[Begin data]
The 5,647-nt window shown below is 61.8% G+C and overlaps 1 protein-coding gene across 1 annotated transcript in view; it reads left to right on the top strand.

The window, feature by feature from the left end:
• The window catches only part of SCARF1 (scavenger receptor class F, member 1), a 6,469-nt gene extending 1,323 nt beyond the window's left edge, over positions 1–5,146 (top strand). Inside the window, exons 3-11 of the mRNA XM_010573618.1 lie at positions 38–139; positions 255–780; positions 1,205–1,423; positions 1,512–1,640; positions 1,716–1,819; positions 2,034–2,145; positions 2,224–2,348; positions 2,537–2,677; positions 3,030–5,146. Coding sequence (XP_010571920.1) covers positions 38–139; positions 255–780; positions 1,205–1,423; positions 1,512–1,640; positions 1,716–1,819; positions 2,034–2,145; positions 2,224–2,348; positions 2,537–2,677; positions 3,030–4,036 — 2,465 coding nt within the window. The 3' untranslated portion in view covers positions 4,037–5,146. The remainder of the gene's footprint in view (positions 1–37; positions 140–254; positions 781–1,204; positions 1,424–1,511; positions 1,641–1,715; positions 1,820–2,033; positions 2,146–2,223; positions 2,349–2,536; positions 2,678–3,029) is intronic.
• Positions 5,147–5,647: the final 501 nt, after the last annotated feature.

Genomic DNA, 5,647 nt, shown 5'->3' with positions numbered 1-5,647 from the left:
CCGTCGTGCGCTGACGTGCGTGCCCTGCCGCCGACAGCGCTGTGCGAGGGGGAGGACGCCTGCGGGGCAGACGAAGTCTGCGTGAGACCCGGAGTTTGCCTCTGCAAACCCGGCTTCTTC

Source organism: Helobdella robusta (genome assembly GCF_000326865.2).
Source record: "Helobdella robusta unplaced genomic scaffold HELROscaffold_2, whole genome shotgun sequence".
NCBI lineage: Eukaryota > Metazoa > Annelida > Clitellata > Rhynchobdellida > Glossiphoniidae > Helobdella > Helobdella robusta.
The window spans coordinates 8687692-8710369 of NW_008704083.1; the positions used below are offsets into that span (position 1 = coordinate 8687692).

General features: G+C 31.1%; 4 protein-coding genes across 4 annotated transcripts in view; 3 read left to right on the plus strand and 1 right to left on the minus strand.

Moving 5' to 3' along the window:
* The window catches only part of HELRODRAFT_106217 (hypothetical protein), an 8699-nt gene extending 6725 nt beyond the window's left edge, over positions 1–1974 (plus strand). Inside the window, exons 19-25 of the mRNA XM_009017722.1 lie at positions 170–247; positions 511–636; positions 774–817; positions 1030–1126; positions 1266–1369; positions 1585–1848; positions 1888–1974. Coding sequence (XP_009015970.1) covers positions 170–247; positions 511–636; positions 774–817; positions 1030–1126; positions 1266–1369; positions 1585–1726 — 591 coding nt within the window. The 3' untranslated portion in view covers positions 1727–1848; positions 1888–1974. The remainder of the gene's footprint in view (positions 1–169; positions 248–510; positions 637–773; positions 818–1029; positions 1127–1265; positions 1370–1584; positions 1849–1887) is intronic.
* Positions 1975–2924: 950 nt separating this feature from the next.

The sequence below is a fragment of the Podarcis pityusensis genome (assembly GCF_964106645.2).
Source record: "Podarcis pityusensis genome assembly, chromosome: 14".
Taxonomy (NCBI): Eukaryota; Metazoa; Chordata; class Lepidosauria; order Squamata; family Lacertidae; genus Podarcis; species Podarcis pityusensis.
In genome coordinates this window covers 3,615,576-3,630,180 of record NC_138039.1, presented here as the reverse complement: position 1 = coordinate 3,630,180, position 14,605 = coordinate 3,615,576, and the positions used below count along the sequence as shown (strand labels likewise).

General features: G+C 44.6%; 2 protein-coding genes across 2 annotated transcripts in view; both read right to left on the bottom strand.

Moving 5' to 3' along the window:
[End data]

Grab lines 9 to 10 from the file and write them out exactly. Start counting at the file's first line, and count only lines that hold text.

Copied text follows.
NCBI lineage: Eukaryota > Metazoa > Annelida > Clitellata > Rhynchobdellida > Glossiphoniidae > Helobdella > Helobdella robusta.
The window spans coordinates 8687692-8710369 of NW_008704083.1; the positions used below are offsets into that span (position 1 = coordinate 8687692).